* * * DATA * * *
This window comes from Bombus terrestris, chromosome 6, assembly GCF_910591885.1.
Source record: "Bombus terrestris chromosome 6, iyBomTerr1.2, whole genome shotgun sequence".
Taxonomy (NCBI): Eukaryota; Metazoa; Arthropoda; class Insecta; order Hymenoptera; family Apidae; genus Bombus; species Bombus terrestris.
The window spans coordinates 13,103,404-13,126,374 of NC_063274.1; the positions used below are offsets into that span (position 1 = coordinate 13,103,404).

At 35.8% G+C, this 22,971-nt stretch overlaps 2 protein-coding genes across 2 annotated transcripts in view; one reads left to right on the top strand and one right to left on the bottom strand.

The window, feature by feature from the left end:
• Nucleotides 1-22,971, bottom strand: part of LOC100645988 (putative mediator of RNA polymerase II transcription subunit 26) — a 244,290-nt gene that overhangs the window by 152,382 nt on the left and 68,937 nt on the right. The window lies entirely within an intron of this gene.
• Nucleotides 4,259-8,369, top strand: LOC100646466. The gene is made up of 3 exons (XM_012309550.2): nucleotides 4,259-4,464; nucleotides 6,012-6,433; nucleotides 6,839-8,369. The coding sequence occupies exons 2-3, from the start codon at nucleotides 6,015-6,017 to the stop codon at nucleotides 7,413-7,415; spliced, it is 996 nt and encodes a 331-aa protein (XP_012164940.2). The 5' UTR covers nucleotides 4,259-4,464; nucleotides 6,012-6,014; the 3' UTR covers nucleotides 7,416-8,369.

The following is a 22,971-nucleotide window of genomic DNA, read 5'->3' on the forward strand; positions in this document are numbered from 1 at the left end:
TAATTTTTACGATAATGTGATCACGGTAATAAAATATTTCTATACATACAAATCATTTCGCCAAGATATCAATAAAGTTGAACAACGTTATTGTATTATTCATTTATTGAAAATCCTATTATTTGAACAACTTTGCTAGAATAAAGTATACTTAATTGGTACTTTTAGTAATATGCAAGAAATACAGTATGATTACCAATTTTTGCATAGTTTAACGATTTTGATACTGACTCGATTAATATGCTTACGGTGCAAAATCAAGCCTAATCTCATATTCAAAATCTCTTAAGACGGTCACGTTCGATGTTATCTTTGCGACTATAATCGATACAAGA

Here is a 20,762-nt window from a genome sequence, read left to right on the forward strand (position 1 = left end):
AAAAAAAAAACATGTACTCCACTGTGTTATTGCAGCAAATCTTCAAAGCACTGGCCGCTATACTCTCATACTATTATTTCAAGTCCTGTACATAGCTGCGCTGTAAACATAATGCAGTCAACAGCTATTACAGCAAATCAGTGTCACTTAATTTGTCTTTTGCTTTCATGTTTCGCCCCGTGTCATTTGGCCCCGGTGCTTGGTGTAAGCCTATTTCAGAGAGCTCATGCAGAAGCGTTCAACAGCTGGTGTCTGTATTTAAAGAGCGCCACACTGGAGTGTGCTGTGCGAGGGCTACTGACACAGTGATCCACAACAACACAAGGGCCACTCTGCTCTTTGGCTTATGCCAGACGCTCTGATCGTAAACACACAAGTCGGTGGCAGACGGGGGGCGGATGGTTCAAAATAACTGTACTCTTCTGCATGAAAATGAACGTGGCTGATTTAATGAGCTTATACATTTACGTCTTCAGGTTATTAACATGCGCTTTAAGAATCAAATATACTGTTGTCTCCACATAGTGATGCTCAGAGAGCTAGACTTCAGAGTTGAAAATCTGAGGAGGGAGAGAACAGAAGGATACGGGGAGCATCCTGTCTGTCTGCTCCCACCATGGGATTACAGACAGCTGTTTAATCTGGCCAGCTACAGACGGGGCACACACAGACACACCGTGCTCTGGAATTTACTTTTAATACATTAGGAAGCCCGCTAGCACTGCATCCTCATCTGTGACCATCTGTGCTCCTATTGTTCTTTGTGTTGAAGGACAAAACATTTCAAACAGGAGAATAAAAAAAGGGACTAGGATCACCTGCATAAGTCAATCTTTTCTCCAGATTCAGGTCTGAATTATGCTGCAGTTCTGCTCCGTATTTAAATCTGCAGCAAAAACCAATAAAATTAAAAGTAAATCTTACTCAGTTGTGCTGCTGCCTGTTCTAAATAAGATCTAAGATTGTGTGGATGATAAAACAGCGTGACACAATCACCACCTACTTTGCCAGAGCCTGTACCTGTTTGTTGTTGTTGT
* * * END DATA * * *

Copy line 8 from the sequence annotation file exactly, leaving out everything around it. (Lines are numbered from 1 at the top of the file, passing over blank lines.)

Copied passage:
• Nucleotides 4,259-8,369, top strand: LOC100646466. The gene is made up of 3 exons (XM_012309550.2): nucleotides 4,259-4,464; nucleotides 6,012-6,433; nucleotides 6,839-8,369. The coding sequence occupies exons 2-3, from the start codon at nucleotides 6,015-6,017 to the stop codon at nucleotides 7,413-7,415; spliced, it is 996 nt and encodes a 331-aa protein (XP_012164940.2). The 5' UTR covers nucleotides 4,259-4,464; nucleotides 6,012-6,014; the 3' UTR covers nucleotides 7,416-8,369.